Pioneering NBC and ABC News correspondent Sander Vanocur, longtime NPR news broadcaster Carl Kasell, Washington Post columnist Ruth Marcus and C-SPAN founder Brian Lamb will be inducted into the Hall of Fame of the Washington, D.C., Professional Chapter of the Society of Professional Journalists, on June 12, 2012.
Carol Y. Dudley, Director of the Office of Career Development at Howard University's School of Communications, will be awarded the Chapter's Distinguished Service Award.
In addition, 70 Washington journalists will be honored as winners or finalists in the Chapter's annual Dateline Awards contest, which recognizes distinguished local journalism.
The Hall of Fame inductions, Distinguished Service Award presentation and Dateline Awards presentations will occur during a dinner at the National Press Club.
Sander Vanocur began his journalism career as a London reporter for The Manchester Guardian, also working as a commentator for the North American Service of the BBC and a stringer for CBS News. He later reported for the New York Times before joining NBC News in 1957. He was one of the questioners in the first Kennedy-Nixon debate in 1960 and then spent three years as White House Correspondent before being named National Political Correspondent, covering the 1964 and 1968 presidential elections. Beginning in 1969 he was host of the magazine program First Tuesday and also earned a place on President Nixon’s expanded enemies list.
Vanocur left NBC in 1971, to become Senior Correspondent for PBS. He went to ABC News in 1977 and later became Chief Diplomatic Correspondent, assigned to the State Department. In 1982, he covered the Falklands War between Great Britain and Argentina. He also was ABC's Chief Overview Correspondent during the 1980 and 1984 presidential elections. In 1986, Vanocur became anchor of ABC News' Business World program and covered the annual World Economic Summits. He left ABC in 1991 and since has devoted himself to teaching, lecturing, consulting and hosting programs for the History Channel and other organizations.
Carl Kasell spent ten years as morning anchor and later news director at WAVA Radio in Arlington, Va., before joining NPR as a part-time newscaster for Weekend All Things Considered in 1975. He became a full-time newscaster for Morning Edition at the program’s inception in 1979 and kept that position (and its brutal pre-dawn hours) for 30 years.
When NPR premiered its weekly news quiz show, Wait Wait... Don't Tell Me!, in 1998, Kassel took on the job of official judge and scorekeeper, a position he holds today. He is a member of the National Radio Hall of Fame and the North Carolina Journalism Hall of Fame.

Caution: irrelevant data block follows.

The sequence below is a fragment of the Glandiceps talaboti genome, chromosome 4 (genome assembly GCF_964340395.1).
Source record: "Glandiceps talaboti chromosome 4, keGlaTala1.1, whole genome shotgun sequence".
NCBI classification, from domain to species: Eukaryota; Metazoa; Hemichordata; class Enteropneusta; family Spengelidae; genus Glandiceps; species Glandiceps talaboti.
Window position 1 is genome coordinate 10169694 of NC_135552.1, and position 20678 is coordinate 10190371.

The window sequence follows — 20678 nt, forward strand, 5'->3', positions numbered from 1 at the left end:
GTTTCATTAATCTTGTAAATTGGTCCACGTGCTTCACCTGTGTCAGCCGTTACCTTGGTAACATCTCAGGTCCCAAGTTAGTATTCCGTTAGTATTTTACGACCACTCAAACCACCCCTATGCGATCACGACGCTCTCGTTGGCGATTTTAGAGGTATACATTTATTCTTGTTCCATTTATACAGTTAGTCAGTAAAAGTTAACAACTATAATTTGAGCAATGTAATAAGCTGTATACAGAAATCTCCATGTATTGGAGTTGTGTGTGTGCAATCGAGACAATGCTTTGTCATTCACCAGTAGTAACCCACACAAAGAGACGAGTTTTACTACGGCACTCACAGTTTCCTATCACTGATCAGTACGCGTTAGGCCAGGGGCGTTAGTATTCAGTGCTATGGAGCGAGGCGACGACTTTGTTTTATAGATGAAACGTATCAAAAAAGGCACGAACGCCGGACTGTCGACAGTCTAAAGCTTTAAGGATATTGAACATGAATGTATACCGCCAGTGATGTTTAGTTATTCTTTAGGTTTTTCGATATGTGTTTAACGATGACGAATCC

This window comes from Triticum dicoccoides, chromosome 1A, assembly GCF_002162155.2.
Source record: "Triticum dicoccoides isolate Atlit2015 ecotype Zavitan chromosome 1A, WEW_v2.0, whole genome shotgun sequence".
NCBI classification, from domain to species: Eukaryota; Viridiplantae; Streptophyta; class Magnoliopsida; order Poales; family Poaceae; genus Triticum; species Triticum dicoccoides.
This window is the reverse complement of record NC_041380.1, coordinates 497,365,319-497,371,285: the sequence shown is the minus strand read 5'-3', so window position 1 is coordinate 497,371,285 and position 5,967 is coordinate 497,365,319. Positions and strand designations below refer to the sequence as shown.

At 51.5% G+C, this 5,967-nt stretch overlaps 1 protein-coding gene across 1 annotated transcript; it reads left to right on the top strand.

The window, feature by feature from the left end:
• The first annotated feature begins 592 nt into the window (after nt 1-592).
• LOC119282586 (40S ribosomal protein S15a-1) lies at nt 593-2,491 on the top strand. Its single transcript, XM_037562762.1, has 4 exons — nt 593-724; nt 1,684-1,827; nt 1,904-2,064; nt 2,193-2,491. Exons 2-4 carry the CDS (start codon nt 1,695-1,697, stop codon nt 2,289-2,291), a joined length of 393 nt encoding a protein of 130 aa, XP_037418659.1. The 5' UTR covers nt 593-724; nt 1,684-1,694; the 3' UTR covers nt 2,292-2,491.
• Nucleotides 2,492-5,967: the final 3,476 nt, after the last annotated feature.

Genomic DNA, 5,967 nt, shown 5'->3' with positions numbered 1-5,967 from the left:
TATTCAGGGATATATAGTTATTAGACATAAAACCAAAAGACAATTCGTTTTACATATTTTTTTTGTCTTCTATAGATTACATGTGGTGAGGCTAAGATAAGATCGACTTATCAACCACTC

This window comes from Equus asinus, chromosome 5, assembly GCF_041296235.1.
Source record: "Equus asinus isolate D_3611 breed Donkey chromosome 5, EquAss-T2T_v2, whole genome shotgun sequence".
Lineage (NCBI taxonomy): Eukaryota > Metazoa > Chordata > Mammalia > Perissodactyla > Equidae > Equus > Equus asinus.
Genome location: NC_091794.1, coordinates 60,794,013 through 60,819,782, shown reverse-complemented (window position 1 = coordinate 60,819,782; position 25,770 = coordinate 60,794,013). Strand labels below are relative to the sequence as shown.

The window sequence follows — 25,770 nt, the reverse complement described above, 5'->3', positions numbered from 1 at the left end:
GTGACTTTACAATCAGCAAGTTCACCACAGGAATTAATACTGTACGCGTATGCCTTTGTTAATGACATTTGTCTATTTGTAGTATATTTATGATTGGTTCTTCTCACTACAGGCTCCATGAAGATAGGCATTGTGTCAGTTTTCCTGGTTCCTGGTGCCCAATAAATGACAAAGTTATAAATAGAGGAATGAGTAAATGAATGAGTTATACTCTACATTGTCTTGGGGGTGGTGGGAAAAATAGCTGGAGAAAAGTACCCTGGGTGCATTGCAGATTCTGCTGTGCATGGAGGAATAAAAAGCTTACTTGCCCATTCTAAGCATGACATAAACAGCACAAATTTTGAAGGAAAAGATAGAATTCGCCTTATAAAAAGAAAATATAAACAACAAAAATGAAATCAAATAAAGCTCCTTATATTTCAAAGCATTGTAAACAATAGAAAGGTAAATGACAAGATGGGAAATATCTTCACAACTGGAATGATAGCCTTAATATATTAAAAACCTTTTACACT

Ruth Marcus is a columnist and editorial writer for the Washington Post, specializing in American politics and domestic policy. Marcus has been with The Post since 1984. She joined the national staff in 1986, covering campaign finance, the Justice Department, the Supreme Court and the White House. From 1999 through 2002, she served as deputy national editor, supervising reporters who covered money and politics, Congress, the Supreme Court, and other national issues. She joined the editorial board in 2003 and began writing a regular column in 2006. She was a finalist for the Pulitzer Prize for Commentary in 2007.
Earlier in her career, Marcus wrote for the National Law Journal. Later she graduated from Harvard Law School, after which she joined the Post.
Brian Lamb has interviewed every president since Lyndon Johnson. Following Navy service, he worked as a radio reporter, press officer and White House telecommunications staffer. In the 1970s he went to work for Cablevision and began publishing a newsletter called The Media Report. During those years he submitted to cable executives an idea for a non-profit channel that would broadcast Congressional proceedings.
The Cable-Satellite Public Affairs Network, or C-SPAN, began programming in 1979. The network receives no government funding. Its operations are paid for by the cable and satellite affiliates that carry its programming. As chairman and CEO, Lamb has presided over C-SPAN’s expansion to three cable channels, a radio network and Internet streaming. Lamb has become the familiar face of the operation, anchoring coverage of many important events, talking to newsmakers and, beginning as the 15-year host of the program Booknotes, interviewing thousands of authors.
During her decades of service at Howard University, Carol Dudley has served as mentor, coach, advisor and enforcer for scores of communications students who have graduated from Howard and gone on to pursue careers in journalism. In the process, Dudley has almost single-handedly taken a small college jobs fair at Howard and turned it into one of the nation’s major career conferences. On the strength of her dedication and persistence, dozens of recruiters converge on the Howard campus each fall to meet hundreds of job seekers -- students and early-career professionals -- from all across the country.
Dudley’s work has provided employers an opportunity to feed their talent pipeline consistently, and has given students an opportunity to learn face-to-face what employers have to offer and what they are demanding. Dudley's year-after-year success is legendary.
Contact:: Joel Whitaker, Contest Coordinator 240-583-0280